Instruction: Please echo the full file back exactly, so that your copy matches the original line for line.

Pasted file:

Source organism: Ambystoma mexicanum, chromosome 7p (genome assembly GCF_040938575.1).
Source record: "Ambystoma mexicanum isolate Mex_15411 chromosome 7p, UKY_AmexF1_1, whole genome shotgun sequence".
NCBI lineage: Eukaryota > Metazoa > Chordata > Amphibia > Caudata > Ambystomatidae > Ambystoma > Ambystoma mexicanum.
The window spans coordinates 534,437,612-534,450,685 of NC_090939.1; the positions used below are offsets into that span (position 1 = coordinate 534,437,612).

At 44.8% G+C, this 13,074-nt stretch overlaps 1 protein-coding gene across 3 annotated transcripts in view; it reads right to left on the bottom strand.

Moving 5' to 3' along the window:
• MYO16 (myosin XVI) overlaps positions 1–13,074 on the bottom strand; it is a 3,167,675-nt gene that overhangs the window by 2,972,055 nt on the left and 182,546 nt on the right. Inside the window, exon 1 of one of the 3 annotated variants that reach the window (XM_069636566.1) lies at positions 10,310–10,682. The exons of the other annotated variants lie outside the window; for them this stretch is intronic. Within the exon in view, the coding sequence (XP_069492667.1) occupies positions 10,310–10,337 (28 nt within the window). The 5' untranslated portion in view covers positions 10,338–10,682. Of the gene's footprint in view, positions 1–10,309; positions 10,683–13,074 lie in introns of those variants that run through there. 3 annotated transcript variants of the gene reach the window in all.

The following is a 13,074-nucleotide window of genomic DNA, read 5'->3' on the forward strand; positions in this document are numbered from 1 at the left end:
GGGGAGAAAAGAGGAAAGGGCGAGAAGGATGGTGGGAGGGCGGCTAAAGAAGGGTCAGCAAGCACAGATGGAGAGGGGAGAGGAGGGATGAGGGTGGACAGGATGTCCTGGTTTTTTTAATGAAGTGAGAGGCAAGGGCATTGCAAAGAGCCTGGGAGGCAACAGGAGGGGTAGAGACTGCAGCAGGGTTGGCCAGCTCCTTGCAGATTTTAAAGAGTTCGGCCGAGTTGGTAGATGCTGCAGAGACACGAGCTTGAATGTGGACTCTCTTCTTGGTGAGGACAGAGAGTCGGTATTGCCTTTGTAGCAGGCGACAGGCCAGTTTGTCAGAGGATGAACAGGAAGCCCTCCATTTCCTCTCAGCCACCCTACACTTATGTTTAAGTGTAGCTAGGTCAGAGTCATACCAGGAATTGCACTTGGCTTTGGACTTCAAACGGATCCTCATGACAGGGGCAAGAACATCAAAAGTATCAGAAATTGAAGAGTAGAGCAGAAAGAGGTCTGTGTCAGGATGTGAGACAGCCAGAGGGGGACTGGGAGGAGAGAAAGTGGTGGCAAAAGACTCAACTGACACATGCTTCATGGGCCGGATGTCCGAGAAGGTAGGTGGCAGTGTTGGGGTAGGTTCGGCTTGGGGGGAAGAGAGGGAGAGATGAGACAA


Source organism: Ambystoma mexicanum, chromosome 7p (genome assembly GCF_040938575.1).
Source record: "Ambystoma mexicanum isolate Mex_15411 chromosome 7p, UKY_AmexF1_1, whole genome shotgun sequence".
NCBI lineage: Eukaryota > Metazoa > Chordata > Amphibia > Caudata > Ambystomatidae > Ambystoma > Ambystoma mexicanum.
The window spans coordinates 534,437,612-534,450,685 of NC_090939.1; the positions used below are offsets into that span (position 1 = coordinate 534,437,612).

At 44.8% G+C, this 13,074-nt stretch overlaps 1 protein-coding gene across 3 annotated transcripts in view; it reads right to left on the bottom strand.

Moving 5' to 3' along the window:
• MYO16 (myosin XVI) overlaps positions 1–13,074 on the bottom strand; it is a 3,167,675-nt gene that overhangs the window by 2,972,055 nt on the left and 182,546 nt on the right. Inside the window, exon 1 of one of the 3 annotated variants that reach the window (XM_069636566.1) lies at positions 10,310–10,682. The exons of the other annotated variants lie outside the window; for them this stretch is intronic. Within the exon in view, the coding sequence (XP_069492667.1) occupies positions 10,310–10,337 (28 nt within the window). The 5' untranslated portion in view covers positions 10,338–10,682. Of the gene's footprint in view, positions 1–10,309; positions 10,683–13,074 lie in introns of those variants that run through there. 3 annotated transcript variants of the gene reach the window in all.

The following is a 13,074-nucleotide window of genomic DNA, read 5'->3' on the forward strand; positions in this document are numbered from 1 at the left end:
GGGGAGAAAAGAGGAAAGGGCGAGAAGGATGGTGGGAGGGCGGCTAAAGAAGGGTCAGCAAGCACAGATGGAGAGGGGAGAGGAGGGATGAGGGTGGACAGGATGTCCTGGTTTTTTTAATGAAGTGAGAGGCAAGGGCATTGCAAAGAGCCTGGGAGGCAACAGGAGGGGTAGAGACTGCAGCAGGGTTGGCCAGCTCCTTGCAGATTTTAAAGAGTTCGGCCGAGTTGGTAGATGCTGCAGAGACACGAGCTTGAATGTGGACTCTCTTCTTGGTGAGGACAGAGAGTCGGTATTGCCTTTGTAGCAGGCGACAGGCCAGTTTGTCAGAGGATGAACAGGAAGCCCTCCATTTCCTCTCAGCCACCCTACACTTATGTTTAAGTGTAGCTAGGTCAGAGTCATACCAGGAATTGCACTTGGCTTTGGACTTCAAACGGATCCTCATGACAGGGGCAAGAACATCAAAAGTATCAGAAATTGAAGAGTAGAGCAGAAAGAGGTCTGTGTCAGGATGTGAGACAGCCAGAGGGGGACTGGGAGGAGAGAAAGTGGTGGCAAAAGACTCAACTGACACATGCTTCATGGGCCGGATGTCCGAGAAGGTAGGTGGCAGTGTTGGGGTAGGTTCGGCTTGGGGGGAAGAGAGGGAGAGATGAGACAA